The typical arguments in favor of a split have to do with making the lower-priced shares more accessible to individual investors or employees who might have trouble buying highly priced stocks.
For example, take a $2 billion company with one million shares outstanding and a $2,000 stock price. After completing a 10-for-1 split, the company will have 10 million shares, each trading for $200, and an unchanged market value of $2 billion. Each shareholder would just get nine new shares for every one they held before the split. An investor who was only willing to invest $200 in the company can now buy a full share, and more at increments of $200—not $2,000.
|Company / Ticker||Recent Price||Market Value (bil)|
|Berkshire Hathaway / BRK-A *||$517,220.00||$763|
|NVR / NVR||$4,380.42||$15|
|Amazon.com / AMZN **||$3,281.10||$1,670|
|Alphabet / GOOGL **||$2,811.82||$1,862|
|Booking Holdings / BKNG||$2,298.00||$94|
|AutoZone / AZO||$2,041.39||$41|
|Chipotle Mexican Grill / CMG||$1,605.23||$45|
|Mettler-Toledo International / MTD||$1,348.16||$31|
|Tesla / TSLA **||$1,091.26||$1,128|
* BRK-B shares trade for 1/1,500 of A shares; ** Stock splits announced
Companies want to have a diverse shareholder base of both institutional and retail investors, whose influence on markets and individual stocks has risen in recent years.
But that logic is much less relevant in today’s market than it was just a few years ago. Most brokerages allow investors to own fractions, or “slices,” of individual stocks. Fidelity lets its customers buy slices of thousands of U.S. stocks and exchange-traded funds, starting at $1.
users can purchase as little as one-millionth of a share. An investor could acquire $200 of a $2,000 stock—or $1, or $10, or $54.31, for that matter—with little effort.
A Fidelity spokeswoman says that 2.3 million accounts used fractional shares last year.
Plus, many investors are exposed to the market via index-tracking ETFs, which already allow them to own baskets of stocks for less than the combined prices of the securities in the indexes.
Once upon a time, stock splits could be a drawback for investors who paid per-share—rather than per-trade—commissions. That downside has largely disappeared in the era of commission-free trading, now common across brokerage firms.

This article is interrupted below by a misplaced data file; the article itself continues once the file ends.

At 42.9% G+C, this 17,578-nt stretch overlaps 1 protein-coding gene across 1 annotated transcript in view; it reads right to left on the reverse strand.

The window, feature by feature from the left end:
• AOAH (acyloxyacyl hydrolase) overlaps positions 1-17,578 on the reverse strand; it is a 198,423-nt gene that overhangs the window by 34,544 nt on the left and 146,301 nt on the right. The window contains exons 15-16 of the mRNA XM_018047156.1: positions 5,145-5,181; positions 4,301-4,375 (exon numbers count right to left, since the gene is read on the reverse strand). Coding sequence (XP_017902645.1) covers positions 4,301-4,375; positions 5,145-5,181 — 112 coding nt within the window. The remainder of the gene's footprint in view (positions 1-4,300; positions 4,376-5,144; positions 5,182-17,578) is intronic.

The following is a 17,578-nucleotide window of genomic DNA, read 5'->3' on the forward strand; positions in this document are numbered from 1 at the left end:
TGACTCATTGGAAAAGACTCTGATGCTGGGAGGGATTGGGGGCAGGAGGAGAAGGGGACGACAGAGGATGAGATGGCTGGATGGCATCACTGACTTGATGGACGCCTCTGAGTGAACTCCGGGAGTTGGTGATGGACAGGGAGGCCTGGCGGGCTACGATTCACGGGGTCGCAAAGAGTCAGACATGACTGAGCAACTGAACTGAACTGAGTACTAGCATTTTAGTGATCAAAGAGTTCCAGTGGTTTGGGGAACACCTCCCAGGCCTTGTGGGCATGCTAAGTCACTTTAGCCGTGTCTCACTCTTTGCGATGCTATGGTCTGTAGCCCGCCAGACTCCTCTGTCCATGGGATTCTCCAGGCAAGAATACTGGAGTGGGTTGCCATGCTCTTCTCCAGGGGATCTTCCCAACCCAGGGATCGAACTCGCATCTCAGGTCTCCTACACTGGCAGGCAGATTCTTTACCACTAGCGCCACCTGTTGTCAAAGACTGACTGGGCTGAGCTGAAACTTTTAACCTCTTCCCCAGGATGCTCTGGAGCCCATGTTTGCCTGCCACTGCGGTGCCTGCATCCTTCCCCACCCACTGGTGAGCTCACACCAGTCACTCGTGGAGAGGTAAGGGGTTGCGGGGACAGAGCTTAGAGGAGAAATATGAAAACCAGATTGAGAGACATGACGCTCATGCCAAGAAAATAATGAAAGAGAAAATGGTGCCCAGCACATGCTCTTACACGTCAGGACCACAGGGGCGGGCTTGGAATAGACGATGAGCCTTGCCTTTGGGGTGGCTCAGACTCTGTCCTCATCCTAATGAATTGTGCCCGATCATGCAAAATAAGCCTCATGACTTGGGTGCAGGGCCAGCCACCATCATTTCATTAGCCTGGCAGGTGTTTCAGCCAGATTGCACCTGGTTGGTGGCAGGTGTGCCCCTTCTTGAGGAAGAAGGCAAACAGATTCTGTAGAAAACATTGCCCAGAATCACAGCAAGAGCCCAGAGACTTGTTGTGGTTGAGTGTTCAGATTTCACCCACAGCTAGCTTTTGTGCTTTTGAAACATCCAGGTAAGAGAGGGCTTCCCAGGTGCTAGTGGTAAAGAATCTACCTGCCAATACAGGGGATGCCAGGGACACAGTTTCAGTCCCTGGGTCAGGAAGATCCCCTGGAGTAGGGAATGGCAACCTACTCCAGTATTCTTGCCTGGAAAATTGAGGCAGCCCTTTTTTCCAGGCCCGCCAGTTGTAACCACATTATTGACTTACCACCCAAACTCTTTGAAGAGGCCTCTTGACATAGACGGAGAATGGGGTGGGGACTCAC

Options change hands in lots of 100, so contracts on a high-priced stock can be expensive. The past two years have seen an explosion of retail investors’ involvement in options markets, so the effect there may be greater. But that’s more of a factor for the GameStops of the world than the Amazons.
“This is where the textbooks and the order books diverge, where reality diverges from theory.”
More digestible prices for Amazon or Alphabet could make them likelier candidates to join a price-weighted index like the Dow Jones Industrial Average. And while that’s still speculation at this point, Apple gained its admission to the Dow in 2015, just one year after it completed a 7-for-1 stock split. Apple, it’s worth nothing, has completed five splits since going public in 1980 for $22 a share. On a split-adjusted basis, its IPO price was 10 cents.
So why split a stock? It’s likely more about optics and signaling confidence than anything more technical. Management is indicating that it expects the shares to continue rising after the division, and the market likes to see bullish insiders.
A post-20-to-1 split stock price that moves 50 cents in a day, rather than $10, might signal more stability to investors. Split announcements also attract media coverage and research from sell-side analysts. And round and round the split cycle goes.
So, in the very short term, you will often see a stock pop on a split announcement. But that’s pulling ahead expected outperformance, not because a split adds value to a company in and of itself.
Says Jack Ablin, chief investment officer at Cresset Capital, which manages about $22 billion in assets: “This is where the textbooks and the order books diverge, where reality diverges from theory.”
Write to Nicholas Jasinski at [email protected]